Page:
Ellen used 'Finding Dory' to send a vital message to Trump about immigration.

On Jan. 27, 2017, President Donald Trump signed an executive order banning travel from seven predominantly Muslim countries. The order came just days after proposing tariffs on Mexican imports to pay for an (unpopular) border wall with our southern neighbor.

Photo by Ron Sachs - Pool/Getty Images.


The travel ban, which barred refugees and green card holders, was far-reaching and deemed unconstitutional or illegal by many — including Attorney General Sally Yates, who was fired shortly after announcing that she would not enforce the ban.

The very next day, the president held a screening of the film "Finding Dory" for White House staff and their families.

Cute, huh?

When Ellen DeGeneres, who voices the film's titular forgetful fish, heard about the screening, she decided to bring it up on her talk show.

"On Friday, the president gave an order banning people from seven countries from entering the United States," she explained. "Then on Saturday [Jan. 28], the president screened 'Finding Dory' at the White House. I don’t get political, but I will say that I am against one of those two things."

Photo by Jason Kempin/Getty Images.

DeGeneres — in completely "nonpolitical" fashion, of course — then explained to her audience the plot of "Finding Dory," which felt eerily familiar:

"Dory arrives in America with her friends, Marlin and Nemo, and she ends up at the Marine Life Institute behind a large wall. And they all have to get over the wall. You won’t believe it, but that wall has almost no effect in keeping them out."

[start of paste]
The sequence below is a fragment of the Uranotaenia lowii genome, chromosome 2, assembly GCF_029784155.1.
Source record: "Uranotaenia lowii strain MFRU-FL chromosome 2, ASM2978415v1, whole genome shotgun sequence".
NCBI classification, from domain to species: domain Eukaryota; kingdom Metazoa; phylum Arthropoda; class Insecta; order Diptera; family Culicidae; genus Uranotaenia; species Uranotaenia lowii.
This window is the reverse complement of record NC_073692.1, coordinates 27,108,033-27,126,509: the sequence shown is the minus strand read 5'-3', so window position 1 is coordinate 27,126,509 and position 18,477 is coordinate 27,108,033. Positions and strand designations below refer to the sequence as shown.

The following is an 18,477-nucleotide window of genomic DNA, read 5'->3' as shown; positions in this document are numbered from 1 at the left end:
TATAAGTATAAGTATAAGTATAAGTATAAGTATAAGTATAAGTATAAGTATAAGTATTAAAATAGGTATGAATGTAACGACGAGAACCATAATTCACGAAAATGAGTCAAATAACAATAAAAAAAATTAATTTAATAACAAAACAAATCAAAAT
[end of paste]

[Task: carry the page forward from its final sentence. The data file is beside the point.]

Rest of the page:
...Yeah, that doesn't sound at all similar to what Trump has promised to do along the American-Mexican border...

Photo by Joshua Lott/AFP/Getty Images.

"Even though Dory gets into America, she ends up separated from her family. But the other animals help Dory — animals that don’t even need her, animals that don’t even have anything in common with her."

... The travel ban must be a coincidence ...

Photo by Justin Sullivan/Getty Images.

"They help her even though they’re completely different colors, because that’s what you do when you see someone in need," DeGeneres continued.

Photo by Scott Olson/Getty Images.

"You help them."

Photo by Scott Eisen/Getty Images.

"That is what I hope everyone who's watching 'Finding Dory' has learned," DeGeneres concluded.

As Dory's story reminds us, sometimes it's best we revisit the simple lessons we learned as kids to help us figure out what to do during complex crises as adults.

Millions of men, women, and children have been displaced by war in Syria. They lack access to even the most basic of necessities, like food, water, and shelter — not to mention other vital services, like counseling and attending school. They desperately need our help.

While sometimes the best thing to do when times get tough is to "just keep swimming," sometimes we all need a leg up. For refugees around the world, that time is now.

Watch DeGeneres' totally non-political explainer of "Finding Dory" below:

Most Shared
Photo by Hunters Race on Unsplash